Editor’s Note: Amy Skinner is a regular guest columnist and has been a horse gal since age six. She will present with fellow trainer and rider, Katrin Silva, at the Best Horse Practices Summit.
Skinner rides and teaches dressage and Western. Skinner has studied at the Royal Andalusian School of Equestrian Art in Spain, with Buck Brannaman, Leslie Desmond, Brent Graef, and many others. Visit Amy’s website here.
The big names in our horse world can hold a crowd. They talk up their program and like entertaining. Making connections for them seems to come naturally. But as an introvert, being a horse trainer can be difficult. The horses are not the problem. Interactions with people are.
I don’t dislike people or dislike being around them. But I’m easily over-stimulated by too much noise, especially talking, and I feel much more comfortable alone or with one or two people. I don’t love to schmooze crowds, talk about myself, or entertain people.
Training horses called to me because of the quiet, peaceful interactions I could have with horses. Going all day without talking to anyone while I worked and rode was and is my idea of heaven.
Now I know that being a pro is much more than isolated horse work. One is often approached by strangers. Client relationships are often about much more than their horses. People also need to just talk with someone, sometimes about things personal and unrelated to riding.
Initially, I was puzzled by this phenomenon of over-sharing. I encountered it frequently, and at the time, it seemed irrelevant and distracting to the task at hand.
I talked to a clinician friend of mine about it. He was older and more savvy and he understood my preference for the peace of quiet horse work and the outdoors. In his mind, folks were coming to clinics not just for horsemanship, but because they were dying for some type of connection. Being horseback made them feel vulnerable. The reasons they were struggling with their horses were the very things they were sharing with me in conversation. Their personal lives and states of mind affected how they were doing everything.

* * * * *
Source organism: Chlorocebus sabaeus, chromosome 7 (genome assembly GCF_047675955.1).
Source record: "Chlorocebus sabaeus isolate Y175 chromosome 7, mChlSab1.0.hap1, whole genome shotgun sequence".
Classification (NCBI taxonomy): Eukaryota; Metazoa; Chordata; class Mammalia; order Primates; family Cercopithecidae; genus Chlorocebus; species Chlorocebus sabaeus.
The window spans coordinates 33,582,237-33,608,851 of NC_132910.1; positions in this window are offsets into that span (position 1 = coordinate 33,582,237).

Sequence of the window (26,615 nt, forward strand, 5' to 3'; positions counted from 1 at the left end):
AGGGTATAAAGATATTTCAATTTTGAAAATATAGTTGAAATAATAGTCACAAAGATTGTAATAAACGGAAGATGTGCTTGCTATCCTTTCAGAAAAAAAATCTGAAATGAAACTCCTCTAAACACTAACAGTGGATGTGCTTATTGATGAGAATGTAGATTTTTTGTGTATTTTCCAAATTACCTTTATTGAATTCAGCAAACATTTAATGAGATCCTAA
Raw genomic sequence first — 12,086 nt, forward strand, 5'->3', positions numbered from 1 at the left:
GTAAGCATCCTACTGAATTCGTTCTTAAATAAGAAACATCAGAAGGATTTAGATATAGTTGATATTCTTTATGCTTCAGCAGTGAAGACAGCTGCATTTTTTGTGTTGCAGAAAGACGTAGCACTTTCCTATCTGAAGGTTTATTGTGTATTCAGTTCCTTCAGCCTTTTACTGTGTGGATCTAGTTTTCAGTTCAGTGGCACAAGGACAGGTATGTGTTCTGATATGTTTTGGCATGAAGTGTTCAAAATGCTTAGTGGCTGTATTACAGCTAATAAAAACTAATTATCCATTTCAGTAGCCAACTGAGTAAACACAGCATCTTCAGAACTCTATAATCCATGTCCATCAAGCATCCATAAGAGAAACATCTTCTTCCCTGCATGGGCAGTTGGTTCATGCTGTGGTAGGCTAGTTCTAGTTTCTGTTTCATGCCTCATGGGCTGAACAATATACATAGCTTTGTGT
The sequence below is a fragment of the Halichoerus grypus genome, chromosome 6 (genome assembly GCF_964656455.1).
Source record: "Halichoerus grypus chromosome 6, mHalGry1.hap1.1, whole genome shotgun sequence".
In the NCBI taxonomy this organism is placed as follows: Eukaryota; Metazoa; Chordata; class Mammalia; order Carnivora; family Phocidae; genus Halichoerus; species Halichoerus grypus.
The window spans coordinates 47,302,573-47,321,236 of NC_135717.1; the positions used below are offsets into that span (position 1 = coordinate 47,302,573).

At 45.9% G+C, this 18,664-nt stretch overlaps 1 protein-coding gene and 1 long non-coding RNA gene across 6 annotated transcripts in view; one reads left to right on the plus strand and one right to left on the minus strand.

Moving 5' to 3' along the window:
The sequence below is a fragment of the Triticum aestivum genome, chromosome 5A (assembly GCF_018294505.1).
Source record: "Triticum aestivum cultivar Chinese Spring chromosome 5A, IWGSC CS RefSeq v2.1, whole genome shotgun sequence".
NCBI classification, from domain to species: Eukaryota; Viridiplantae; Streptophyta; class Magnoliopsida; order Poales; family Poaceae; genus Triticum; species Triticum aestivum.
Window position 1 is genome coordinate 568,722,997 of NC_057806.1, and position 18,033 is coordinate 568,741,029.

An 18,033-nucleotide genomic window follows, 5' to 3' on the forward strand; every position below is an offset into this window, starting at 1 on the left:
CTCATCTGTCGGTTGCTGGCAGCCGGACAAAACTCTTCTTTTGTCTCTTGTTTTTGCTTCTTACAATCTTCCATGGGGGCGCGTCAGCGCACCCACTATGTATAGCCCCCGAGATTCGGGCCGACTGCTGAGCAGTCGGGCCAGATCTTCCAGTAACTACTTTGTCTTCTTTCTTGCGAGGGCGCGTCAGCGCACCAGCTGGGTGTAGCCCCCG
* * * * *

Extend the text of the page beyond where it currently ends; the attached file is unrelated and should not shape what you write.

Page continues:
“You can’t just teach them methods,” he said. “You have to help them become better people. I know you’d rather just be around horses. But if you care about the horses, then you have to be here for the people.”
This sentence has stuck in my head. When I’m tired, over-stimulated, in an airport waiting for my next flight to get to a clinic surrounded by hundreds of people, or at social gatherings for networking and connection-building, I often think of this sentence. If I care about the horses, I need to be here for the people.
Over the past few years, I’ve worked hard to expand my comfort zones. I try to make a conscious effort to be available to people who might need help. I have role models: when I ride with Brent Graef, I see he is available to people from sun up to sundown. He’s sincere about it, and the sincerity makes folks feel comfortable enough to ask questions, try hard things, and make good changes. This is what I want for my students also. Instead of hiding in my trailer for lunch and dinner during a clinic, I’ve worked on making myself available, too.
I’ll never be the chatty, extroverted type. I’ll never love schmoozing or small talk. In my mind, I balance expanding my comfort zones with staying genuine. My focus will always be on horses and people, but entertaining and just talking to talk isn’t part of who I am.
At a clinic this year, an older cowboy leaned over the fence and said, “Lady, you’re not like the other clinicians.”
“Oh?” I said
“The other guys tell stories. They talk a lot. At least half of the clinic is chatting and telling stories. You don’t spend a lot of time talking.”
I turned to the participants and asked, “Ladies, what do you think? Do you want me to tell some stories or do you want to ride?”
“Ride!” They all shouted unanimously.
I looked back at the cowboy and shrugged.